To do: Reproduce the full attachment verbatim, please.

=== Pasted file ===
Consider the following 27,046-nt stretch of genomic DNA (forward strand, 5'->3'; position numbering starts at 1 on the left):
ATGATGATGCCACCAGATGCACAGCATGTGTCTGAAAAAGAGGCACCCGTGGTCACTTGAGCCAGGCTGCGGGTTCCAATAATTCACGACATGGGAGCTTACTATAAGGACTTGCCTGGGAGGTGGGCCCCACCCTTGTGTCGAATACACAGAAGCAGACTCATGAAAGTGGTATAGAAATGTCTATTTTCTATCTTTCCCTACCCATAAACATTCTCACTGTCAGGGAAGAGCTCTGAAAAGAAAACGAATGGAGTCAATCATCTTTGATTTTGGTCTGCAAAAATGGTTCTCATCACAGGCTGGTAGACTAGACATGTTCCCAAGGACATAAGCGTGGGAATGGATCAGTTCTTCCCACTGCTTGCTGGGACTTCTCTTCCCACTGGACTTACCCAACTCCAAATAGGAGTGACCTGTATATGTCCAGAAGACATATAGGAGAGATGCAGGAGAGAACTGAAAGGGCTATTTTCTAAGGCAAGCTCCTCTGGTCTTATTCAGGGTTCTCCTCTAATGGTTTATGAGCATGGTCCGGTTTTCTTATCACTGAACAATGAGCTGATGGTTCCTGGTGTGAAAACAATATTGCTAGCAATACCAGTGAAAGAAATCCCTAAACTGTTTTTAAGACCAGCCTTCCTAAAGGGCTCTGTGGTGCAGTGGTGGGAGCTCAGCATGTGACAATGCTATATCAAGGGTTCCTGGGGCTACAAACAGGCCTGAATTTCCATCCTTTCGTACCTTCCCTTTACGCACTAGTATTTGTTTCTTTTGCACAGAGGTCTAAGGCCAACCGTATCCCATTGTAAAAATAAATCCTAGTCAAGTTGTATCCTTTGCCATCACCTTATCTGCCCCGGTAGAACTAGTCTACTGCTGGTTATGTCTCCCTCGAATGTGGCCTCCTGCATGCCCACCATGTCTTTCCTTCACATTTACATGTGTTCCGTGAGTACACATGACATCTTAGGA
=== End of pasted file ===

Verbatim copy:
Consider the following 27,046-nt stretch of genomic DNA (forward strand, 5'->3'; position numbering starts at 1 on the left):
ATGATGATGCCACCAGATGCACAGCATGTGTCTGAAAAAGAGGCACCCGTGGTCACTTGAGCCAGGCTGCGGGTTCCAATAATTCACGACATGGGAGCTTACTATAAGGACTTGCCTGGGAGGTGGGCCCCACCCTTGTGTCGAATACACAGAAGCAGACTCATGAAAGTGGTATAGAAATGTCTATTTTCTATCTTTCCCTACCCATAAACATTCTCACTGTCAGGGAAGAGCTCTGAAAAGAAAACGAATGGAGTCAATCATCTTTGATTTTGGTCTGCAAAAATGGTTCTCATCACAGGCTGGTAGACTAGACATGTTCCCAAGGACATAAGCGTGGGAATGGATCAGTTCTTCCCACTGCTTGCTGGGACTTCTCTTCCCACTGGACTTACCCAACTCCAAATAGGAGTGACCTGTATATGTCCAGAAGACATATAGGAGAGATGCAGGAGAGAACTGAAAGGGCTATTTTCTAAGGCAAGCTCCTCTGGTCTTATTCAGGGTTCTCCTCTAATGGTTTATGAGCATGGTCCGGTTTTCTTATCACTGAACAATGAGCTGATGGTTCCTGGTGTGAAAACAATATTGCTAGCAATACCAGTGAAAGAAATCCCTAAACTGTTTTTAAGACCAGCCTTCCTAAAGGGCTCTGTGGTGCAGTGGTGGGAGCTCAGCATGTGACAATGCTATATCAAGGGTTCCTGGGGCTACAAACAGGCCTGAATTTCCATCCTTTCGTACCTTCCCTTTACGCACTAGTATTTGTTTCTTTTGCACAGAGGTCTAAGGCCAACCGTATCCCATTGTAAAAATAAATCCTAGTCAAGTTGTATCCTTTGCCATCACCTTATCTGCCCCGGTAGAACTAGTCTACTGCTGGTTATGTCTCCCTCGAATGTGGCCTCCTGCATGCCCACCATGTCTTTCCTTCACATTTACATGTGTTCCGTGAGTACACATGACATCTTAGGA